NASA's Perseverance rover has beamed back the first-ever photo of a Mars landing
- NASA's Perseverance rover has beamed back the first photo of its descent to Mars, a snapshot of the robot feet from landing.
NASAexpects a full video of landing soon, from six cameras on the rover.
- NASA also published the rover's first color images of the Martian surface.
NASA has released the first photo ever taken during a
The image, above, shows the Perseverance rover hanging below the jetpack that lowered it to the planet's surface on Thursday.
A camera on the bottom of the jetpack took the photo - it's one of six cameras built into the rover and its landing apparatus in order to record the entire descent and landing. The cameras' video footage of the landing could be available as early as Monday, since the rover is still beaming back its data.
As an early peak, NASA published a series of photos from the descent and the landing site on Friday.
"This is something that we've never seen before. It was stunning, and the team was awestruck, and you know there was just a feeling of victory that we were able to capture these and share it with the world," Aaron Stehura, deputy leader for the rover's entry, descent, and landing process, said in a briefing on Friday.
In the photo above, according to mission managers, the rover is probably about six feet (two meters) above the Martian surface. The jetpack's engines are kicking up plumes of dust.
"I did a double take and said 'that's the actual rover!' Just to think that the last time I saw the rover like this, it was in the high bay [at the Jet Propulsion Laboratory] is just incredible," Katie Stack Morgan, the mission's deputy project scientist, said in the briefing.
Now that Perseverance has survived its journey and stuck the landing, the rover is poised to spend the next two years scouring the river delta of Jezero Crater for signs of ancient alien life. The river that once flowed into the crater would have deposited mud and clay where it met the lake, and that may have trapped microbial life - if it ever existed.
Perseverance carries 43 vials for stashing samples of Martian rock and soil, including anything that looks like alien fossils. NASA plans to send another mission to bring those samples back to Earth in the 2030s.
The first photos of a Mars landing, up close and from space
On Thursday afternoon, the
Then the capsule deployed a 70-foot-wide parachute, slowing its fall to about 150 mph - twice the speed of a falling skydiver with no parachute.
Up in space, the Mars Reconnaissance Orbiter spotted the capsule with the parachute falling toward Mars. It's unclear whether this photo was taken before or after the capsule dropped the rover, though.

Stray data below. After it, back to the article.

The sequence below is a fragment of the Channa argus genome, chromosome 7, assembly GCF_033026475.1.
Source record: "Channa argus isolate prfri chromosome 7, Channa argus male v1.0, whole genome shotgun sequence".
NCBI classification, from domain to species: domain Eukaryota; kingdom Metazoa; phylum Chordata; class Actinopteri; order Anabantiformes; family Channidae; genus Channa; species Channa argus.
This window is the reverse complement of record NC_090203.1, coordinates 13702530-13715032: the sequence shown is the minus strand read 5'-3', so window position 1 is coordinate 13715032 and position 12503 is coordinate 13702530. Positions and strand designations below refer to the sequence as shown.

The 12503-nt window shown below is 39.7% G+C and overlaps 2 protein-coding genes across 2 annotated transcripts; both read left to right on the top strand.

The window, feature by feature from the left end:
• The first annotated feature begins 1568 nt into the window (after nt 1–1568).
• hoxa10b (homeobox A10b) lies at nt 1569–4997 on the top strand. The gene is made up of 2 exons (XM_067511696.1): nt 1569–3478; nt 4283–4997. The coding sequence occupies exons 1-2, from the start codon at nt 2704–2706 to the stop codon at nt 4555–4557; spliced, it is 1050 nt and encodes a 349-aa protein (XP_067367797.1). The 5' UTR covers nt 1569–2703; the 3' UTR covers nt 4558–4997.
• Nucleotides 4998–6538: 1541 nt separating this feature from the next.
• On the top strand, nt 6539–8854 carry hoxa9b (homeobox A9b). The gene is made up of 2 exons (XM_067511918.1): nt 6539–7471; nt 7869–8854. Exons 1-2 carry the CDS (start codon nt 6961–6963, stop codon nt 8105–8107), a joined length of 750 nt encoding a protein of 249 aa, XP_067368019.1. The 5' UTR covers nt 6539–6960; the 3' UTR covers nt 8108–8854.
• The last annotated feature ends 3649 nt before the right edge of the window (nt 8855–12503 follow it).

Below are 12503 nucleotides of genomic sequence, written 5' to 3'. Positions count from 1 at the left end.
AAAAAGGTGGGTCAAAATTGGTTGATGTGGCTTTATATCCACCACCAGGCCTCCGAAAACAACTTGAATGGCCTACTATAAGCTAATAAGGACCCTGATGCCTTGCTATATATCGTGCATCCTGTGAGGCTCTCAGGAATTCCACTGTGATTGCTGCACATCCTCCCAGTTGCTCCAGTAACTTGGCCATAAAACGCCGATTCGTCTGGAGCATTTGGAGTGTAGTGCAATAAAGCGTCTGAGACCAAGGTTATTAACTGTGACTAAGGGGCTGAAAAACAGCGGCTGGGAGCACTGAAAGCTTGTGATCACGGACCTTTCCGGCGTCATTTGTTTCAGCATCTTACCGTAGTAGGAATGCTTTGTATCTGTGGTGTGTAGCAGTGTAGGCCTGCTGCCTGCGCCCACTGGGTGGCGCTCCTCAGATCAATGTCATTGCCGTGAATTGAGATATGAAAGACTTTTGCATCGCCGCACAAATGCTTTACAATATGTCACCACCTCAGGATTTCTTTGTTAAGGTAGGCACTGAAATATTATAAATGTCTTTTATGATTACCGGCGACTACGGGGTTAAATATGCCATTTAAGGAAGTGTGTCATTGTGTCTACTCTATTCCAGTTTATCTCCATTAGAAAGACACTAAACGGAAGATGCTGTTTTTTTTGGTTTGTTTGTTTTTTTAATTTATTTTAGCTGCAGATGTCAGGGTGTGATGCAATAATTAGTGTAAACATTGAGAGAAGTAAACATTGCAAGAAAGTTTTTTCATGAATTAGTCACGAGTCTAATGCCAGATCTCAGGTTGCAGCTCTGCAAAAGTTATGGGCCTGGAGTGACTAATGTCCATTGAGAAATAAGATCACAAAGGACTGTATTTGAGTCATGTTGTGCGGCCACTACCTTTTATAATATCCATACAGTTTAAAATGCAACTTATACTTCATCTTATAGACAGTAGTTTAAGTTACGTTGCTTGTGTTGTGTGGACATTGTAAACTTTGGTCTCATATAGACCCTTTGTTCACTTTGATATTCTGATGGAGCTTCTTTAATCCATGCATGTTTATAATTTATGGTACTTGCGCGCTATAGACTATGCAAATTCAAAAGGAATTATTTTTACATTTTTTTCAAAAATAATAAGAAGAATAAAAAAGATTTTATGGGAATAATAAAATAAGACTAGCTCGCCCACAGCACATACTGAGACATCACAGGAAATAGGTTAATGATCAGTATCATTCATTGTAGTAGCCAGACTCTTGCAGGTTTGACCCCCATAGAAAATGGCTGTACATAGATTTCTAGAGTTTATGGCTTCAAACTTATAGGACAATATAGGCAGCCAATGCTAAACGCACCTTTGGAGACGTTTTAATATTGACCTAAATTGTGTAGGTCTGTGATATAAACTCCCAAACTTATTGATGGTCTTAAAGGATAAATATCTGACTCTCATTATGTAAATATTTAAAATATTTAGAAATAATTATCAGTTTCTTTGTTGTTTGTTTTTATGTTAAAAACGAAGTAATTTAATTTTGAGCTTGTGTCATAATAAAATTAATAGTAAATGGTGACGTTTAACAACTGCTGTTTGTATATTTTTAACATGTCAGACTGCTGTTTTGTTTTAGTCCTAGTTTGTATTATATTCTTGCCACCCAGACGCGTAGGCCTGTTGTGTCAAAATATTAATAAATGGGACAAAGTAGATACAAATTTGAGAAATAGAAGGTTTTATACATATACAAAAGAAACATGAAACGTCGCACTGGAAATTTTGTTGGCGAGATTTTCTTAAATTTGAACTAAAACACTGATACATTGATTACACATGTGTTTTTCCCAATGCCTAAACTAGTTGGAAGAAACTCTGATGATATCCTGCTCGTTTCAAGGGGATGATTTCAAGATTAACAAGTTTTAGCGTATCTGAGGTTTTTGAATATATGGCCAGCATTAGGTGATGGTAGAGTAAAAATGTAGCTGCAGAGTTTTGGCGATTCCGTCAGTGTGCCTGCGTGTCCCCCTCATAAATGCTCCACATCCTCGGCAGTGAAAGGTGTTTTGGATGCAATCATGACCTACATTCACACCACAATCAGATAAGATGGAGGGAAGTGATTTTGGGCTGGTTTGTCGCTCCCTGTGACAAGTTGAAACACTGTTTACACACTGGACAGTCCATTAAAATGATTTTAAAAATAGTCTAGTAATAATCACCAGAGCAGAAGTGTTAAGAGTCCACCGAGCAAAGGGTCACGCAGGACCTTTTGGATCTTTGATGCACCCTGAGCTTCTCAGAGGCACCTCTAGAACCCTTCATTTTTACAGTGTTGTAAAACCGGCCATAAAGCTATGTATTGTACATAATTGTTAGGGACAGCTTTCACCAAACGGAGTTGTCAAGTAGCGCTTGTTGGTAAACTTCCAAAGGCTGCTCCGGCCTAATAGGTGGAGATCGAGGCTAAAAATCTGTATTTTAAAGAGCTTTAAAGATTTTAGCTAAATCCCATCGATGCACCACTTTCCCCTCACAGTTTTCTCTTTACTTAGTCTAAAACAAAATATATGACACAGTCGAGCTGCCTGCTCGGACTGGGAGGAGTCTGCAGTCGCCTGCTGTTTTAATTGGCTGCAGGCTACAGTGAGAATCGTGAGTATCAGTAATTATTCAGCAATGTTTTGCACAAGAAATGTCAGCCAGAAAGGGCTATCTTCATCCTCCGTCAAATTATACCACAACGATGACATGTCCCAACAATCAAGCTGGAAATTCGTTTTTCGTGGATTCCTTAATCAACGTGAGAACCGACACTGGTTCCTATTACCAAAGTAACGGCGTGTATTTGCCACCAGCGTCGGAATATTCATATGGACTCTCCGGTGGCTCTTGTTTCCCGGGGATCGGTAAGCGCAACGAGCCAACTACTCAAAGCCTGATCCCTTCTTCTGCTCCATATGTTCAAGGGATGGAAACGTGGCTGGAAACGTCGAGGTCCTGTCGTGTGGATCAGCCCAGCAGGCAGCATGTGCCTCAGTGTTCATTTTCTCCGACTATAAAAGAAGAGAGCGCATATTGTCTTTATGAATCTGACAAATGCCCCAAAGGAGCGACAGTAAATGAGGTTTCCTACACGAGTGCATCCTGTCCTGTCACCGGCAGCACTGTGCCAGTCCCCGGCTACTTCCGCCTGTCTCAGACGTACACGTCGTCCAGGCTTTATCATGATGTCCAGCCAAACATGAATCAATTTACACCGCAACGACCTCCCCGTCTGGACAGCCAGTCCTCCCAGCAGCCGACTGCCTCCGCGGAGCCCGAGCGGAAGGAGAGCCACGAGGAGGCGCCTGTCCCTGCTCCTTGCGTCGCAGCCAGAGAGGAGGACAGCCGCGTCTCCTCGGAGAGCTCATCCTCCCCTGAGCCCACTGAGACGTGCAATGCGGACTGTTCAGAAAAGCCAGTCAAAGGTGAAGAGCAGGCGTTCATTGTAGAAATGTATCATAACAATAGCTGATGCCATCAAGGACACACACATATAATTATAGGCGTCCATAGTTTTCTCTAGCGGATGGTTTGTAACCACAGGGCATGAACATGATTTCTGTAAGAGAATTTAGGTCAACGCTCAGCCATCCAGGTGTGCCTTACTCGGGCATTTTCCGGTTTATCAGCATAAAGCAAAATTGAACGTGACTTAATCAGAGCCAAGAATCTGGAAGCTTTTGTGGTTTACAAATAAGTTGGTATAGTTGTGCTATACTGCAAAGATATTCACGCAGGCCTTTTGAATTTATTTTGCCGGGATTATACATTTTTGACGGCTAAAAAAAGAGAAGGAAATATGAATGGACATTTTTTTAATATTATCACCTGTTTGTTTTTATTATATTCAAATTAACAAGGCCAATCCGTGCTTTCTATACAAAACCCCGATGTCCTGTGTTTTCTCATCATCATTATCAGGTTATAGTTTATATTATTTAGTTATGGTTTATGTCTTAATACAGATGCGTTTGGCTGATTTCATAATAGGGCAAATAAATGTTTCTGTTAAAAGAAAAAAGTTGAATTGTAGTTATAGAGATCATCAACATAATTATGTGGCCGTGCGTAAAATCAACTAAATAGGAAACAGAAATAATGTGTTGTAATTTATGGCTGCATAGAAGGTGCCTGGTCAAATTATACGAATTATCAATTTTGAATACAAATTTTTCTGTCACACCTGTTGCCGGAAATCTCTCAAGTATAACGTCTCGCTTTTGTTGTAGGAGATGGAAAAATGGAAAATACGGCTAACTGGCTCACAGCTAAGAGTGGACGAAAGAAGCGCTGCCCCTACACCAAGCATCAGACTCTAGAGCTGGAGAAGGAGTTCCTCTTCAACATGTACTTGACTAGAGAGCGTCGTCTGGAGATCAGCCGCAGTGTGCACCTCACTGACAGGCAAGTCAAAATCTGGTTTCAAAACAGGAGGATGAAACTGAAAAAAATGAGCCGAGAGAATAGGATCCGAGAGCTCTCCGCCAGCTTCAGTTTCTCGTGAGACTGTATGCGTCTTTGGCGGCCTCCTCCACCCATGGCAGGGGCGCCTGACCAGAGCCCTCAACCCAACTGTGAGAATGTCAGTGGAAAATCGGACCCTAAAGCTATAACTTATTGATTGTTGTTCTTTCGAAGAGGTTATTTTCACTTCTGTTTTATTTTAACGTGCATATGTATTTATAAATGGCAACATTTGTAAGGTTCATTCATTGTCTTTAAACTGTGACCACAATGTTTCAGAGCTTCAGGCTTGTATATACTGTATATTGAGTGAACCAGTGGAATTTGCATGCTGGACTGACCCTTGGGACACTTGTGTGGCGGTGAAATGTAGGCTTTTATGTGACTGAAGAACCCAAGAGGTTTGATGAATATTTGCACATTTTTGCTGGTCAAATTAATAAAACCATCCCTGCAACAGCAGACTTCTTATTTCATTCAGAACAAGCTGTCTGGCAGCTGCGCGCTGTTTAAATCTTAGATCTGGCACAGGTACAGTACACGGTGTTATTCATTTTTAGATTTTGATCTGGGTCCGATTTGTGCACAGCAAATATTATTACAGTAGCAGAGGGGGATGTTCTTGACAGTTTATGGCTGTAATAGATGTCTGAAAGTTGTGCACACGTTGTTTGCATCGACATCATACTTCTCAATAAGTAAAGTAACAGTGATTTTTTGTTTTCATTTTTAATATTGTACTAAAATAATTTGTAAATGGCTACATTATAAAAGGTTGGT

After the parachute deployed, the capsule's heat shield fell away, exposing the rover's underside so that its cameras could assess the ground below. An onboard navigation system identified boulder fields, sand dunes, and 200-foot cliffs that could have spelled doom for Perseverance.
Once the capsule dropped the rover, a jetpack attached to the robot's back fired its engines and steered Perseverance to a safe, flat landing spot.
Hovering above the surface, the jetpack lowered Perseverance on 25-foot nylon cords until the rover's wheels touched the ground. That's when its camera captured that photo of the rover above the Martian surface.
The rover's first color images show rocks with holes
Perseverance will spend the next few weeks checking its systems, then it will initiate the first flight of an interplanetary helicopter - that vehicle is stored in the rover's belly. Mission managers expect the rover to start collecting rock samples in the summer.
But already, the first color images from Perseverance's
"As soon as we got that color image from the surface of Mars, our chats just lit up with the science team saying 'look over here and look over here,'" Stack Morgan said.
Mission managers think that in the image above, the 200-foot cliffs of the ancient river delta are peeking out on the horizon.
The image below shows some very holey rocks. Holes like that often appear in volcanic rocks, created by volcanic gases pushing through the rock. They can also show up in sedimentary rocks (like from the bottom of a lake), since liquid has tunneled through the rock.
"Depending on what the origin of these rocks is, these holes could mean different things. So we're excited to follow up on that and find out really what's going on here," Stack Morgan said.
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